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Posted: December 14, 2006
Nanofluidic systems for cancer detection
(Nanowerk News) Tumors start small and stay quiet, yet their intentions are clearly spelled out internally, if we could only read them. No matter how small, every tumor reveals its identity in tiny amounts of abnormally expressed proteins called oncoproteins. Being able to read trace oncoprotein levels from early-stage tumors would speak volumes to physicians and cancer researchers. Enter nano-fluidics and the art of reading a lot from very little.
Researchers led by Dean Felsher at Stanford University School of Medicine, and bioengineers at Cell Biosciences in Palo Alto, collaborated to develop an automated, high-throughput, nano-fluidic system that was able to measure the levels of three oncoproteins: MYC, BCL2, and AKT, in tiny samples drawn as very fine needle aspirates from hematopoetic tumor cells in preclinical transgenic mouse models. The nano-fluidic system physically separates the proteins in very small capillary tubes and then uses antibodies for protein detection. It was also tested on human lymphoma samples.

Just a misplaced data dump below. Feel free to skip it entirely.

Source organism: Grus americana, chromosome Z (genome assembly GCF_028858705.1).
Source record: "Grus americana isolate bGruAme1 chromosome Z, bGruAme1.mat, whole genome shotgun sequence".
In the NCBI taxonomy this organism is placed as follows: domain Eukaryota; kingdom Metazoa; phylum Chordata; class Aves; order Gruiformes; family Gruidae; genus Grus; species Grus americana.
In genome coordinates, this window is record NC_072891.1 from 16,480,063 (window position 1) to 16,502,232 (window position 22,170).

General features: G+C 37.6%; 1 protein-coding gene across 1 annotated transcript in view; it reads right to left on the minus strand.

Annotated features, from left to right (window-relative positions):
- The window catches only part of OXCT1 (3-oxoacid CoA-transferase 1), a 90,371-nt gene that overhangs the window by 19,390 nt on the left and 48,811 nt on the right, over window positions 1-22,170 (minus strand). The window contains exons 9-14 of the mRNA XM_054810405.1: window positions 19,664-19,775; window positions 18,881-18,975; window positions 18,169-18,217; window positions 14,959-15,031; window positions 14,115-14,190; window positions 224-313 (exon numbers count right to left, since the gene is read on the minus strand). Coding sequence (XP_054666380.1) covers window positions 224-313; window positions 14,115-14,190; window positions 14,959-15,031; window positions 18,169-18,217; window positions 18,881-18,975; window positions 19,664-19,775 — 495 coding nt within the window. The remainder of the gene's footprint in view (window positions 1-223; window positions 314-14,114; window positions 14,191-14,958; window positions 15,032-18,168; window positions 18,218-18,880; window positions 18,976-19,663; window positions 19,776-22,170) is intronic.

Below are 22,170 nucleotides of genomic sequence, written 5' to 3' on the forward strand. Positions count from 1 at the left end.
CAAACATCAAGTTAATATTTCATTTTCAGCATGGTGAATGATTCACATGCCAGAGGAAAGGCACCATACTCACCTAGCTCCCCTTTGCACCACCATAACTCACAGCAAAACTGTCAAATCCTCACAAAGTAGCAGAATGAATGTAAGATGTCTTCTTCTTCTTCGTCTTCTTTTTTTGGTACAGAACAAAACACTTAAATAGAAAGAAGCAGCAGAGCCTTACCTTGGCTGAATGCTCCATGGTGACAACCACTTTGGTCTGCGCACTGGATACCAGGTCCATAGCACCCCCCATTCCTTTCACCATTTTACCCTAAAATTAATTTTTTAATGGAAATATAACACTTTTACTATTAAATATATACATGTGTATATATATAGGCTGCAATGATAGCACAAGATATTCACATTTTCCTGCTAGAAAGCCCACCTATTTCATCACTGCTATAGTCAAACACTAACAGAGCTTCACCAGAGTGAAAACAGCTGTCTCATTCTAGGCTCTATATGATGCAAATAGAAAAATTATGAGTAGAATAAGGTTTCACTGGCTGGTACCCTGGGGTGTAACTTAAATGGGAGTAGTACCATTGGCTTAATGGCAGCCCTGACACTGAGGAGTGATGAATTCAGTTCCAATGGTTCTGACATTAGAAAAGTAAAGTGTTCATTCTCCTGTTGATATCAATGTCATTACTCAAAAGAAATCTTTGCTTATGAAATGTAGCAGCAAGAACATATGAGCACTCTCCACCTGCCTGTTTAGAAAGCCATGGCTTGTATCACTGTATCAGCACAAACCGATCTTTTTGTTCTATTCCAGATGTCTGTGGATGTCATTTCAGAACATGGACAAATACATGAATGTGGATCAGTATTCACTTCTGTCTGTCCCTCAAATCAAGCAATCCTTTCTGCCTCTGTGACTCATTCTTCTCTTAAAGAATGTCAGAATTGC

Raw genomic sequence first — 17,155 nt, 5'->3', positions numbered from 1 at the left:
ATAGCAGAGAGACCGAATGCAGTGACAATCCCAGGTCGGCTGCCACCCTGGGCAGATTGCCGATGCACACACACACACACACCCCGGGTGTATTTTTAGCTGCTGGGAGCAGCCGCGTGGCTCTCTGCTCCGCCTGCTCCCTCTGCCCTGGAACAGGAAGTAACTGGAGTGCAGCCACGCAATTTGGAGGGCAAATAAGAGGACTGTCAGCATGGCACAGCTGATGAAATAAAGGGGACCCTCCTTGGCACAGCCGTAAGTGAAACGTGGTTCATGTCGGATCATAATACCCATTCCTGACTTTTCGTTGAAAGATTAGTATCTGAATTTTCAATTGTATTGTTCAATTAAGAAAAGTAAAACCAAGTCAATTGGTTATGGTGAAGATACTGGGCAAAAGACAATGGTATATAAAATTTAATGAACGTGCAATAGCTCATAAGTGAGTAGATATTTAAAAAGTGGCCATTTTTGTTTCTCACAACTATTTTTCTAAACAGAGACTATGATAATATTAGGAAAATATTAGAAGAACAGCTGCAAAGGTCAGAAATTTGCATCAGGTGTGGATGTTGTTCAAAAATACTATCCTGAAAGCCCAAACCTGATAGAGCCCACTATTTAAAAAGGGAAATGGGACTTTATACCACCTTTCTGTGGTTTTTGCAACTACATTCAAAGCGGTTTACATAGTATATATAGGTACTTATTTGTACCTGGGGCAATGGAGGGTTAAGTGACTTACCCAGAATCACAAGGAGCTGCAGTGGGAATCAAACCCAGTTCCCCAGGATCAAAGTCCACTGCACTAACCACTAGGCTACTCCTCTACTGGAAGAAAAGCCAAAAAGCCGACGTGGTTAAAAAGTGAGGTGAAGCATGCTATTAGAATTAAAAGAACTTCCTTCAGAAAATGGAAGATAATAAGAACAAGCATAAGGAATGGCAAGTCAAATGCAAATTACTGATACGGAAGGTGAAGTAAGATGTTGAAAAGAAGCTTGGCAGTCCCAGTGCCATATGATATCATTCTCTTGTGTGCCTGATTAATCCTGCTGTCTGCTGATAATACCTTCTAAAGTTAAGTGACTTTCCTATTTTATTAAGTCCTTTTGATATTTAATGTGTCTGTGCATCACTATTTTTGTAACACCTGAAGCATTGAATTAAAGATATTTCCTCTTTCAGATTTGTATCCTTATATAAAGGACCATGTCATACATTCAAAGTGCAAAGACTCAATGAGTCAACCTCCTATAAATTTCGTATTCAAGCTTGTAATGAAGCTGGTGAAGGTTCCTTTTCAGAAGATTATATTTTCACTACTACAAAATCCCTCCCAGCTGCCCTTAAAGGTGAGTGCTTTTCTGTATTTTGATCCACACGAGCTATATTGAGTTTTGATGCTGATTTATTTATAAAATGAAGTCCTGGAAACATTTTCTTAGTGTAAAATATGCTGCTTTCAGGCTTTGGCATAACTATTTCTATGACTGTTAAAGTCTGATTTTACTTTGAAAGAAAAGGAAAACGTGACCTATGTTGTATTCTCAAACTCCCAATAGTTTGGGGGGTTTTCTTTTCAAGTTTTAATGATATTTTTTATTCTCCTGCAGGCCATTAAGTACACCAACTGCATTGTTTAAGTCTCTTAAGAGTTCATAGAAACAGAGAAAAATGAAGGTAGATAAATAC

In previous work, the Felsher group had shown that inactivating MYC induces sustained tumor regression in mice. The researchers decided to test their conditional model of MYC-induced lymphoma by using their nano-fluidic system to quickly measure the impact of targeted protein inhibitors in mice. A series of fine needle-aspirated samples was analyzed, confirming a decrease in oncoprotein levels.
The new nano-fluidic system was also tested on human tumors by measuring the levels of MYC, BCL2, ERK, and AKT proteins in the lymph nodes obtained from patients with Burkitt's, mantle cell, or follicular lymphoma. The nano-fluidic system reported that MYC was overexpressed in Burkitt's, while BCL2 was overexpressed in mantle cell and follicular lymphoma patients. In parallel, traditional Western blots were performed to confirm BCL-2 and MYC levels.
"Our strategy can be used to repetitively and quickly assess the levels of oncoproteins in cancer cells grown in the laboratory and in human patients," says Felsher. "It may prove useful for the early detection of cancer, and for monitoring patients' responses during their treatment, allowing clinicians to tailor treatments to individual patients. Finally, we provide a high throughput method to identify if new cancer drugs are effective at targeting specific oncoproteins."